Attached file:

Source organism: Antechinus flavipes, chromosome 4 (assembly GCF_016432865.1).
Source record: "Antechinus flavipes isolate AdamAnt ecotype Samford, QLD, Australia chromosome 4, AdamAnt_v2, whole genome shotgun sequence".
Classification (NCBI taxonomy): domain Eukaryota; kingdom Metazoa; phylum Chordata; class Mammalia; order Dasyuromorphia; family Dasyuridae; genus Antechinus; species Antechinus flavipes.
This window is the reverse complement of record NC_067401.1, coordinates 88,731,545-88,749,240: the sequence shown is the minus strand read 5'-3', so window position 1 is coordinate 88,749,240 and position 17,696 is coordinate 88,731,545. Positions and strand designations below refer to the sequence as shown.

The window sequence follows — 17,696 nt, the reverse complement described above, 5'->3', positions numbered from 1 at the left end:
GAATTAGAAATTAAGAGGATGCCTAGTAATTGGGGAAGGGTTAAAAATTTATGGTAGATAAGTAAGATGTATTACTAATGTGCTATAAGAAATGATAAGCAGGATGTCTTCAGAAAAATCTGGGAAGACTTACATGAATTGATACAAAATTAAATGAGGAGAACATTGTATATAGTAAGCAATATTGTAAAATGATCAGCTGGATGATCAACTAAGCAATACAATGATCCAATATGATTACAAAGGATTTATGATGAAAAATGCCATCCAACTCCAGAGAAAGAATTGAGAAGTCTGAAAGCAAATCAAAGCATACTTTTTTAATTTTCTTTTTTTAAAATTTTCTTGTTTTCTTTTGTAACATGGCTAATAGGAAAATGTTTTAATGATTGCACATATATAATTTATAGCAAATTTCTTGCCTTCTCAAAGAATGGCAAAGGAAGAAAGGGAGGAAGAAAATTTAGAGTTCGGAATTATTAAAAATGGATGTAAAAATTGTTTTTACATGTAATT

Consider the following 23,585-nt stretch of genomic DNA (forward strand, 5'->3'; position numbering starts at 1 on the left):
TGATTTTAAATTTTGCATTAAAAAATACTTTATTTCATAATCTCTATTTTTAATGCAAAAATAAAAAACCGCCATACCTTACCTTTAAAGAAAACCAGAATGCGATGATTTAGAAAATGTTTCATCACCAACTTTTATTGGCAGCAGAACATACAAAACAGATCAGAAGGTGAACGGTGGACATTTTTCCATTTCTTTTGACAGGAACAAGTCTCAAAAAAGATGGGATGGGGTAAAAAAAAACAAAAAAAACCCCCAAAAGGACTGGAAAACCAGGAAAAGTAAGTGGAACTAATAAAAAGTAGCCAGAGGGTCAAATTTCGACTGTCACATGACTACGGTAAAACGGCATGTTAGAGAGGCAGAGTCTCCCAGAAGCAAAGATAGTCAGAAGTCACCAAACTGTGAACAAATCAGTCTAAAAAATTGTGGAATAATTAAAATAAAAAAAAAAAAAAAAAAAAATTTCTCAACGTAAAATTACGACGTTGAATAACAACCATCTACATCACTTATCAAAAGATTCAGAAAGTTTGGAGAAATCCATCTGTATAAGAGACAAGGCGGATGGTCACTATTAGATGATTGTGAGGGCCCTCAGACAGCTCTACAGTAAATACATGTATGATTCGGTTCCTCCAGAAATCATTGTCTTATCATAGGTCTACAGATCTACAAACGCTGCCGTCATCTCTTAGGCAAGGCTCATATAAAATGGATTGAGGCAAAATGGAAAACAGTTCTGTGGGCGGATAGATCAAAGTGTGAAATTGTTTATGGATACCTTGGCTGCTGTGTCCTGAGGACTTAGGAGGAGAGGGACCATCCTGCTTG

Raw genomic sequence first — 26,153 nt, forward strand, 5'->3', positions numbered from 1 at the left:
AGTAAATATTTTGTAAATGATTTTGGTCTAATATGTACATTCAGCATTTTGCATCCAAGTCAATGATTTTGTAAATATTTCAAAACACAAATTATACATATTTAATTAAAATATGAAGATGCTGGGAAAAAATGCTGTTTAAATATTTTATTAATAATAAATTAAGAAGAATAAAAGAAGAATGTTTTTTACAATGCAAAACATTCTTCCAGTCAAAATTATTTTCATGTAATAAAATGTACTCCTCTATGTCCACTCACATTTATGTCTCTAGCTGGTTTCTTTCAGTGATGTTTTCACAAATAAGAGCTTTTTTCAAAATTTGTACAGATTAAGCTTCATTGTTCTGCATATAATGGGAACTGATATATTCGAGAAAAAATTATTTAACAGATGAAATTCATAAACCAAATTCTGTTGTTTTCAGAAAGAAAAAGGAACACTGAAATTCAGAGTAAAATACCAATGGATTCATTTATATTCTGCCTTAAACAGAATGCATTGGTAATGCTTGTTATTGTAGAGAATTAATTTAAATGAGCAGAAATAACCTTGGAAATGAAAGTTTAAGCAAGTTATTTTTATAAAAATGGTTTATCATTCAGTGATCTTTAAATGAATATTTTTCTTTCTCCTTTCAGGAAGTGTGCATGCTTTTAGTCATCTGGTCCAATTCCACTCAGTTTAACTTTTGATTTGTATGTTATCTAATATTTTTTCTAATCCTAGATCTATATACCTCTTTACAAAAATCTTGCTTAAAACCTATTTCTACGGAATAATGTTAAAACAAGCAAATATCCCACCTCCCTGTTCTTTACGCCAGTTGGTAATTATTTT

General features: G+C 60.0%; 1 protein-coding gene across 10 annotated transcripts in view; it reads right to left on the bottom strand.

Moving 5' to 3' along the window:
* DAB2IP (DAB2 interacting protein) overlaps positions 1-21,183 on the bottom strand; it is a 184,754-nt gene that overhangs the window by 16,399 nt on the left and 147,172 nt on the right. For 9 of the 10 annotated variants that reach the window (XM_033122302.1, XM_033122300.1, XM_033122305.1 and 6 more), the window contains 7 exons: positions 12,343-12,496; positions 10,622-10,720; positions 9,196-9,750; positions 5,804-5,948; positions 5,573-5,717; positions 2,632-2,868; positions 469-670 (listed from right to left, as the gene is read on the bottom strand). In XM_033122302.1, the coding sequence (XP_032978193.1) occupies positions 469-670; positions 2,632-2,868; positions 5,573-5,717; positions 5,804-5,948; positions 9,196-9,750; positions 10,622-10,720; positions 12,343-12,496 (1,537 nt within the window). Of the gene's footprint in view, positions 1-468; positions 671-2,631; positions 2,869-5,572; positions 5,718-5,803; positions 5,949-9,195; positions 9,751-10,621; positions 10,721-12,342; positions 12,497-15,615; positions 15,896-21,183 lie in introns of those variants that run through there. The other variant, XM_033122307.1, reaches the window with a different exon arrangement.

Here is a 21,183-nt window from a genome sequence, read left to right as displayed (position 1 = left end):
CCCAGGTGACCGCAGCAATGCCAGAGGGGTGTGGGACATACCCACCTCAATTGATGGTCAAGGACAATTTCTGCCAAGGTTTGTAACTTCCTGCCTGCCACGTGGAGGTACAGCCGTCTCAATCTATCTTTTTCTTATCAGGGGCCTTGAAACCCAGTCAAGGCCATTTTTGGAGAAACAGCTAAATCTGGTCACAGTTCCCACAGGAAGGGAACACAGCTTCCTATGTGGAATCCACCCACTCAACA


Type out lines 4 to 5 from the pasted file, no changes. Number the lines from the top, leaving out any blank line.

This window is the reverse complement of record NC_067401.1, coordinates 88,731,545-88,749,240: the sequence shown is the minus strand read 5'-3', so window position 1 is coordinate 88,749,240 and position 17,696 is coordinate 88,731,545. Positions and strand designations below refer to the sequence as shown.

The window sequence follows — 17,696 nt, the reverse complement described above, 5'->3', positions numbered from 1 at the left end: